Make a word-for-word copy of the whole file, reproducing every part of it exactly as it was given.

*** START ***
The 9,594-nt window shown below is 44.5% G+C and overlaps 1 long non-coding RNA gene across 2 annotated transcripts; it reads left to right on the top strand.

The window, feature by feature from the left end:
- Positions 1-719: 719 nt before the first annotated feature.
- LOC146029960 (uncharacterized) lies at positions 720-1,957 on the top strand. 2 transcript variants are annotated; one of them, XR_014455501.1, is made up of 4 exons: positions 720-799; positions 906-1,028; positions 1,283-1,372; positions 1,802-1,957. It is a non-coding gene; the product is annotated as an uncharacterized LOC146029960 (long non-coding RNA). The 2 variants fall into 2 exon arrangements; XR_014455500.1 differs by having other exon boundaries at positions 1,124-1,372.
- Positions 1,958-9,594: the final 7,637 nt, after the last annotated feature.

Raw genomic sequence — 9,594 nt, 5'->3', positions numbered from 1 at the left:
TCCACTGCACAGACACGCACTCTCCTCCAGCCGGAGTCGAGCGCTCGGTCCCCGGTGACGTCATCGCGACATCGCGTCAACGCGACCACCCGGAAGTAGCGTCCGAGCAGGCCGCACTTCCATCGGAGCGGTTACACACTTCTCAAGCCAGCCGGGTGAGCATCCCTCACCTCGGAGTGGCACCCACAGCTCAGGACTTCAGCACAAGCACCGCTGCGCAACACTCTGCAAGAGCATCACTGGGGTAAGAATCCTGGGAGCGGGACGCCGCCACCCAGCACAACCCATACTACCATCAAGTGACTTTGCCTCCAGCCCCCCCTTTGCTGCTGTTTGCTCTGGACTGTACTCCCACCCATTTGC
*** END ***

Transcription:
The 9,594-nt window shown below is 44.5% G+C and overlaps 1 long non-coding RNA gene across 2 annotated transcripts; it reads left to right on the top strand.

The window, feature by feature from the left end:
- Positions 1-719: 719 nt before the first annotated feature.
- LOC146029960 (uncharacterized) lies at positions 720-1,957 on the top strand. 2 transcript variants are annotated; one of them, XR_014455501.1, is made up of 4 exons: positions 720-799; positions 906-1,028; positions 1,283-1,372; positions 1,802-1,957. It is a non-coding gene; the product is annotated as an uncharacterized LOC146029960 (long non-coding RNA). The 2 variants fall into 2 exon arrangements; XR_014455500.1 differs by having other exon boundaries at positions 1,124-1,372.
- Positions 1,958-9,594: the final 7,637 nt, after the last annotated feature.

Raw genomic sequence — 9,594 nt, 5'->3', positions numbered from 1 at the left:
TCCACTGCACAGACACGCACTCTCCTCCAGCCGGAGTCGAGCGCTCGGTCCCCGGTGACGTCATCGCGACATCGCGTCAACGCGACCACCCGGAAGTAGCGTCCGAGCAGGCCGCACTTCCATCGGAGCGGTTACACACTTCTCAAGCCAGCCGGGTGAGCATCCCTCACCTCGGAGTGGCACCCACAGCTCAGGACTTCAGCACAAGCACCGCTGCGCAACACTCTGCAAGAGCATCACTGGGGTAAGAATCCTGGGAGCGGGACGCCGCCACCCAGCACAACCCATACTACCATCAAGTGACTTTGCCTCCAGCCCCCCCTTTGCTGCTGTTTGCTCTGGACTGTACTCCCACCCATTTGC